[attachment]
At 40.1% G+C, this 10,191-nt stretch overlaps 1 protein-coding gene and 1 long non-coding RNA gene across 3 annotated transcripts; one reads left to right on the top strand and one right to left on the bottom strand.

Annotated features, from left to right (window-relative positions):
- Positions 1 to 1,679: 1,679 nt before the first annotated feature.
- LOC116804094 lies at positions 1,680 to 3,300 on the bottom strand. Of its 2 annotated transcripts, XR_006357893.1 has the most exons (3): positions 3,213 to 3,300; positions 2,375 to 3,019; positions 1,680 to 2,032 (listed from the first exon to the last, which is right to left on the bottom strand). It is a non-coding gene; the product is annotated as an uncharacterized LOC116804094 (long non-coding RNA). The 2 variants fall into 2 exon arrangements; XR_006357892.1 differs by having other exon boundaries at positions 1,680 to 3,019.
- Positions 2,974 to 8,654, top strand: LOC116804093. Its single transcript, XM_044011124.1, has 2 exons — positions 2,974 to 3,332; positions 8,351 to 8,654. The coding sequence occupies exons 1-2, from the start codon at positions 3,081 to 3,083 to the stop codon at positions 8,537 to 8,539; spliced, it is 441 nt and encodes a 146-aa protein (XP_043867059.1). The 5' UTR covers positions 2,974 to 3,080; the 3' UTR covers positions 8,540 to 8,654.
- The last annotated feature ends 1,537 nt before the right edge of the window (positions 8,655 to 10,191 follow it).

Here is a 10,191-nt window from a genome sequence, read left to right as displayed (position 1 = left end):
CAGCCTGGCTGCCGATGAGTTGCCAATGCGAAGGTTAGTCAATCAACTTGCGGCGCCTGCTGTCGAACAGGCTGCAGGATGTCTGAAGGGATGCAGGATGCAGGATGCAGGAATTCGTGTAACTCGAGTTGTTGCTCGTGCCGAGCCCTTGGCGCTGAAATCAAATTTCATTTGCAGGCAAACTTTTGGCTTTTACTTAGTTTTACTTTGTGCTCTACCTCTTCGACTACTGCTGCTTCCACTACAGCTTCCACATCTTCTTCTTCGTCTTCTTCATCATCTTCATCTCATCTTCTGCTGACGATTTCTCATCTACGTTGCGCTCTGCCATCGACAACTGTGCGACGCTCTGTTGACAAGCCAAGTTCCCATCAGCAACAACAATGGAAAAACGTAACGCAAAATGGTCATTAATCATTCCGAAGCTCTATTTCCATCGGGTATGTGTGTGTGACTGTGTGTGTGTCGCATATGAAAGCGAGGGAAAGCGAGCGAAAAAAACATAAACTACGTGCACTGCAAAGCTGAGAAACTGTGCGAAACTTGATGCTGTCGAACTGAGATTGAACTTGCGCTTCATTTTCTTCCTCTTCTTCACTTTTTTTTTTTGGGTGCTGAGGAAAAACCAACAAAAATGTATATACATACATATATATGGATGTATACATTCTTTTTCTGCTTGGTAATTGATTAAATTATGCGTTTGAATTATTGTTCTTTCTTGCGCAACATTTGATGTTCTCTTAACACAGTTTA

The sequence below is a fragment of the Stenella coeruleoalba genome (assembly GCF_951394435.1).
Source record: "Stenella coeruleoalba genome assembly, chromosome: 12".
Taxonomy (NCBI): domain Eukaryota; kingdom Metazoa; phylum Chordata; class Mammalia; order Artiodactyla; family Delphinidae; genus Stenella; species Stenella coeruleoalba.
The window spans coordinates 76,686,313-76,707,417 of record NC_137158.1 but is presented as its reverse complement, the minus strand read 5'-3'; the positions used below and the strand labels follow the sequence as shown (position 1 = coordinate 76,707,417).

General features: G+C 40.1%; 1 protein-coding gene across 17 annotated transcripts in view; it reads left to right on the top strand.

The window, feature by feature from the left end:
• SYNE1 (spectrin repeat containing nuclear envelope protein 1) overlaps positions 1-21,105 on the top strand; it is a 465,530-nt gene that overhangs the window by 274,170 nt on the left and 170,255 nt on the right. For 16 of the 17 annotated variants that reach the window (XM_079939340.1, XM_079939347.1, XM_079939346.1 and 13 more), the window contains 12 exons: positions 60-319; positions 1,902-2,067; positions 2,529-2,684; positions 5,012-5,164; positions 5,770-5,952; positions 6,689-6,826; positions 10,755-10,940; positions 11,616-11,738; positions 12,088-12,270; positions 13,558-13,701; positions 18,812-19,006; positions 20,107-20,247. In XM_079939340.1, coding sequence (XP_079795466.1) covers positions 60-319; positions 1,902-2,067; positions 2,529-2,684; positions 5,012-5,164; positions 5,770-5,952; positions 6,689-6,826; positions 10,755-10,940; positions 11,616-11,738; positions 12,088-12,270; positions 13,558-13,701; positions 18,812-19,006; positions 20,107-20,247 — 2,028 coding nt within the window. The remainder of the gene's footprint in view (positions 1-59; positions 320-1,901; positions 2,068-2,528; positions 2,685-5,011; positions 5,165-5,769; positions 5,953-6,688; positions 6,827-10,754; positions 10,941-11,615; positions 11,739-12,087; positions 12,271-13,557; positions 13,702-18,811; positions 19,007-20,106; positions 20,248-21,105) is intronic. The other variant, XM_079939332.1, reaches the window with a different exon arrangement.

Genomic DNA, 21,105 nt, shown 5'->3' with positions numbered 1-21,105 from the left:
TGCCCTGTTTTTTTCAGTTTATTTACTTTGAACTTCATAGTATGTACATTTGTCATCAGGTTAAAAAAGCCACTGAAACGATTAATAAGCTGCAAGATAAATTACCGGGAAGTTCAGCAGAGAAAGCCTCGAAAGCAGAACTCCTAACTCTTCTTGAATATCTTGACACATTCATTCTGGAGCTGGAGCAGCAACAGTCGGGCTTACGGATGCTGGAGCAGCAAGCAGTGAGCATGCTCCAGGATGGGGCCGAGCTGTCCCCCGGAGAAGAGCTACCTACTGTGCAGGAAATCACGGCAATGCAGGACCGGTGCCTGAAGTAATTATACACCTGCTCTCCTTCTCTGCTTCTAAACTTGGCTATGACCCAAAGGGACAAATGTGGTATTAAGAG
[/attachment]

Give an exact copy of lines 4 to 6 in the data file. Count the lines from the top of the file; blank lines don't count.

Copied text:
- LOC116804094 lies at positions 1,680 to 3,300 on the bottom strand. Of its 2 annotated transcripts, XR_006357893.1 has the most exons (3): positions 3,213 to 3,300; positions 2,375 to 3,019; positions 1,680 to 2,032 (listed from the first exon to the last, which is right to left on the bottom strand). It is a non-coding gene; the product is annotated as an uncharacterized LOC116804094 (long non-coding RNA). The 2 variants fall into 2 exon arrangements; XR_006357892.1 differs by having other exon boundaries at positions 1,680 to 3,019.
- Positions 2,974 to 8,654, top strand: LOC116804093. Its single transcript, XM_044011124.1, has 2 exons — positions 2,974 to 3,332; positions 8,351 to 8,654. The coding sequence occupies exons 1-2, from the start codon at positions 3,081 to 3,083 to the stop codon at positions 8,537 to 8,539; spliced, it is 441 nt and encodes a 146-aa protein (XP_043867059.1). The 5' UTR covers positions 2,974 to 3,080; the 3' UTR covers positions 8,540 to 8,654.
- The last annotated feature ends 1,537 nt before the right edge of the window (positions 8,655 to 10,191 follow it).